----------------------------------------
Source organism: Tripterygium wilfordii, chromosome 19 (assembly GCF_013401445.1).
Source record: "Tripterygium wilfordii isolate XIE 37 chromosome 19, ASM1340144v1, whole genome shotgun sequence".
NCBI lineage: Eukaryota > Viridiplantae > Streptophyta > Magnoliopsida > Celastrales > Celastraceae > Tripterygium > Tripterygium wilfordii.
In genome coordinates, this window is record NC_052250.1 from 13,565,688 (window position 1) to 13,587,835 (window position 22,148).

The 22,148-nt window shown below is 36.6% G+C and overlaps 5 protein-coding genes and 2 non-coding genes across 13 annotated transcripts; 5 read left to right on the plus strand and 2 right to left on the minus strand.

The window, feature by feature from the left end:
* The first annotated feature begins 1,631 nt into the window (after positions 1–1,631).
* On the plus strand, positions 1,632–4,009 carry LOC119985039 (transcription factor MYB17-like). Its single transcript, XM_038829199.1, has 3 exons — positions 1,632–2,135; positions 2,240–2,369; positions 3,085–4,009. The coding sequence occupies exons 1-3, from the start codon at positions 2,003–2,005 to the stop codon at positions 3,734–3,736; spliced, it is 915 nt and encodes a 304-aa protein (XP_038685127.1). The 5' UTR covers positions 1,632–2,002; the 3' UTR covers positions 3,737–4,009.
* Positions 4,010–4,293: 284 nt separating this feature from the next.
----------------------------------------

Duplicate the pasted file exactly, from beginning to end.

Source organism: Tripterygium wilfordii, chromosome 19 (assembly GCF_013401445.1).
Source record: "Tripterygium wilfordii isolate XIE 37 chromosome 19, ASM1340144v1, whole genome shotgun sequence".
NCBI lineage: Eukaryota > Viridiplantae > Streptophyta > Magnoliopsida > Celastrales > Celastraceae > Tripterygium > Tripterygium wilfordii.
In genome coordinates, this window is record NC_052250.1 from 13,565,688 (window position 1) to 13,587,835 (window position 22,148).

The 22,148-nt window shown below is 36.6% G+C and overlaps 5 protein-coding genes and 2 non-coding genes across 13 annotated transcripts; 5 read left to right on the plus strand and 2 right to left on the minus strand.

The window, feature by feature from the left end:
* The first annotated feature begins 1,631 nt into the window (after positions 1–1,631).
* On the plus strand, positions 1,632–4,009 carry LOC119985039 (transcription factor MYB17-like). Its single transcript, XM_038829199.1, has 3 exons — positions 1,632–2,135; positions 2,240–2,369; positions 3,085–4,009. The coding sequence occupies exons 1-3, from the start codon at positions 2,003–2,005 to the stop codon at positions 3,734–3,736; spliced, it is 915 nt and encodes a 304-aa protein (XP_038685127.1). The 5' UTR covers positions 1,632–2,002; the 3' UTR covers positions 3,737–4,009.
* Positions 4,010–4,293: 284 nt separating this feature from the next.